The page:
True vs Psuedo Skepticism

Thoughts on true skepticism versus pseudo-skepticism:

True skepticism does not carry an undertone of anger, ridicule, and
derision. It is even-tempered, clear-minded, and full of equanimity,
satisfied with showing what’s illogical or incorrect in the argument it

A true skeptic does not use emotionally charged language in an effort to
portray the person whose argument he’s critiquing as a stupid fool.

A true skeptic has no attachment to proving that she is smarter than and
superior to the person whose argument she is critiquing, but rather is
content to have her argument win the day purely on the strength of its
elegant reasoning.

A true skeptic is willing to consider the possibility that there is some
Skepticmerit, however small, in the argument of the person he’s critiquing. He is
not afraid that acknowledging this merit will undermine the absolute truth
he purports to possess.

A true skeptic is not consumed with the certainty that she is always right.
In other words, she resists the temptation to become a fundamentalist.

A true skeptic has a respect for the fact that many questions don’t have
final answers. She recognizes how much about the world is mysterious.

A true skeptic is skeptical of his own skepticism.

A true skeptic is as likely to be a woman as a man. (97 percent of the
pseudo-skeptics are men.)

A true skeptic shows humility, in the spirit that Carl Sagan demonstrated
when he said this: “An atheist is someone who is certain that God does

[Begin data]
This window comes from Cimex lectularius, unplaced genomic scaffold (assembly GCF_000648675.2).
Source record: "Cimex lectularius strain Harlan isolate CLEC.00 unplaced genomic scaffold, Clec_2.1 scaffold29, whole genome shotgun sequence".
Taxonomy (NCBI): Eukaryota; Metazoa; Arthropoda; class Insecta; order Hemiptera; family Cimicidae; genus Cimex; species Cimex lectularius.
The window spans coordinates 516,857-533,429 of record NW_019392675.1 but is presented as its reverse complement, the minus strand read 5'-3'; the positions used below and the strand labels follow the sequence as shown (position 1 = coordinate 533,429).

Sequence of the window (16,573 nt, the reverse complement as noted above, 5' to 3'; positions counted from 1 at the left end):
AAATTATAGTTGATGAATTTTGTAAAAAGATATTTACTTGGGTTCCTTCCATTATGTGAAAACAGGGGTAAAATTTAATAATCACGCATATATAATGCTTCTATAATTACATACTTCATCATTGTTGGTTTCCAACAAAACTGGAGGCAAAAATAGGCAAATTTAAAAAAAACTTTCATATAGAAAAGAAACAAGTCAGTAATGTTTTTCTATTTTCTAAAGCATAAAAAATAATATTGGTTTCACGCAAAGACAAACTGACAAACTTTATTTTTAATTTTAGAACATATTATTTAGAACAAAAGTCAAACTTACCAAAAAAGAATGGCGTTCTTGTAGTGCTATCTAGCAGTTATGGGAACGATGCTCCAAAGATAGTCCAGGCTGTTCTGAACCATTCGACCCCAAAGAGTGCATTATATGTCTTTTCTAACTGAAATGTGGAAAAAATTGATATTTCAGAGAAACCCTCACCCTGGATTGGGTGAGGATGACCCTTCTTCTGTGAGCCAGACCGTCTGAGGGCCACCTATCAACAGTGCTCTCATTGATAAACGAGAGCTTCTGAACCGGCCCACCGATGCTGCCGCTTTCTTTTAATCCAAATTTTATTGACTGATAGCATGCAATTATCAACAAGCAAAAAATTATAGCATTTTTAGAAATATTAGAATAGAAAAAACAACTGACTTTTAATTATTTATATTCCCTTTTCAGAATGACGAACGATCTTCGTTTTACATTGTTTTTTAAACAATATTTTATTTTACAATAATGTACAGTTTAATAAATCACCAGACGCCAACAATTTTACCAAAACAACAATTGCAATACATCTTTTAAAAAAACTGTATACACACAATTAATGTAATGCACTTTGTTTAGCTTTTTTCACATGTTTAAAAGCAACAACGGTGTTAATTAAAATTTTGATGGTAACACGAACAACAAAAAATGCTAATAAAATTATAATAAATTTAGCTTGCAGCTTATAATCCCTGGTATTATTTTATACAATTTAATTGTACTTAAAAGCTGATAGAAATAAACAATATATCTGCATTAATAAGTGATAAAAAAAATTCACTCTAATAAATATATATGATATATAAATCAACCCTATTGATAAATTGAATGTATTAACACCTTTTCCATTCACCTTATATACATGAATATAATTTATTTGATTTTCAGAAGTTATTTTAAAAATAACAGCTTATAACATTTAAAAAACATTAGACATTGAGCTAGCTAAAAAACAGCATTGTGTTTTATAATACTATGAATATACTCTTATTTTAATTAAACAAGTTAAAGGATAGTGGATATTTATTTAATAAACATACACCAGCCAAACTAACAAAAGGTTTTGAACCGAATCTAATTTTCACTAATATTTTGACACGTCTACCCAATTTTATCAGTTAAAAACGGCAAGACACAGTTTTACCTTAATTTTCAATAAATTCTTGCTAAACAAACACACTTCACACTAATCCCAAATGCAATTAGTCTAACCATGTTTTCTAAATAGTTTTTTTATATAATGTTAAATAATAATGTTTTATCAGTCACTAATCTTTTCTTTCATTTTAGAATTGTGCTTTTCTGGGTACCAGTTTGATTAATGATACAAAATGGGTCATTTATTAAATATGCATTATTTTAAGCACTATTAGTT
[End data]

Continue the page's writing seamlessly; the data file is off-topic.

not exist, someone who has compelling evidence against the existence of
God. I know of no such compelling evidence.

“Because God can be relegated to remote times and places and to
ultimate causes, we would have to know a great deal more about the
universe than we do now to be sure that no God exists.

“To be certain of the existence of God and to be certain of the
nonexistence of God seem to me to be the confident extremes in a
subject so riddled with doubt and uncertainty as to inspire very little
confidence indeed.

“A wide range of intermediate positions seems admissible.

“Considering the enormous emotional energies with which the subject is
invested, a questing, courageous, and open mind is, I think, the essential
tool for narrowing the range of our collective ignorance on the subject of
the existence of God.”

— Robert Breszny

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Posted by | Paul Reynolds
Paul has been a yoga teacher on the Island of Kauai for many years and is the facilitator of the weekly Living the Question Blog - a repository of wisdom and inspiration. Paul also produces and hosts Le Guru is You Radio Show, showcasing everyday gurus.

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